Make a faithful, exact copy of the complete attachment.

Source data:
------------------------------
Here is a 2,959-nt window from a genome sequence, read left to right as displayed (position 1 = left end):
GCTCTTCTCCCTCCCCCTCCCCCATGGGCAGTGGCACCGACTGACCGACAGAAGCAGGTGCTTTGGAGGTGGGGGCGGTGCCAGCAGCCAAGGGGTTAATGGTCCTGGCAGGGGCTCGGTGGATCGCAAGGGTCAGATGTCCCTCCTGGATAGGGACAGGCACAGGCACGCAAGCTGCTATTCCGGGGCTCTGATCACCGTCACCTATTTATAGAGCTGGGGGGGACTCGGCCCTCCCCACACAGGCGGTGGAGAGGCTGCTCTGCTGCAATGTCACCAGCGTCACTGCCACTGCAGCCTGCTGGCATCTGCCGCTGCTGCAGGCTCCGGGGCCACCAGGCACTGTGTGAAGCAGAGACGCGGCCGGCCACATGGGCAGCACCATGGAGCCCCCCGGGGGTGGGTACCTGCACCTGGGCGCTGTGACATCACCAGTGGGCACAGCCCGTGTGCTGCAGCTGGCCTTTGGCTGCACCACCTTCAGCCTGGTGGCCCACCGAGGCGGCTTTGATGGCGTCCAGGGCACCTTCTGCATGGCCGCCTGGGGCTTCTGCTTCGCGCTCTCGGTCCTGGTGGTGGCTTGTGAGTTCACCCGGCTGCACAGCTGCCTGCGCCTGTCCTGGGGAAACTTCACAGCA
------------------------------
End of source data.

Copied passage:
Here is a 2,959-nt window from a genome sequence, read left to right as displayed (position 1 = left end):
GCTCTTCTCCCTCCCCCTCCCCCATGGGCAGTGGCACCGACTGACCGACAGAAGCAGGTGCTTTGGAGGTGGGGGCGGTGCCAGCAGCCAAGGGGTTAATGGTCCTGGCAGGGGCTCGGTGGATCGCAAGGGTCAGATGTCCCTCCTGGATAGGGACAGGCACAGGCACGCAAGCTGCTATTCCGGGGCTCTGATCACCGTCACCTATTTATAGAGCTGGGGGGGACTCGGCCCTCCCCACACAGGCGGTGGAGAGGCTGCTCTGCTGCAATGTCACCAGCGTCACTGCCACTGCAGCCTGCTGGCATCTGCCGCTGCTGCAGGCTCCGGGGCCACCAGGCACTGTGTGAAGCAGAGACGCGGCCGGCCACATGGGCAGCACCATGGAGCCCCCCGGGGGTGGGTACCTGCACCTGGGCGCTGTGACATCACCAGTGGGCACAGCCCGTGTGCTGCAGCTGGCCTTTGGCTGCACCACCTTCAGCCTGGTGGCCCACCGAGGCGGCTTTGATGGCGTCCAGGGCACCTTCTGCATGGCCGCCTGGGGCTTCTGCTTCGCGCTCTCGGTCCTGGTGGTGGCTTGTGAGTTCACCCGGCTGCACAGCTGCCTGCGCCTGTCCTGGGGAAACTTCACAGCA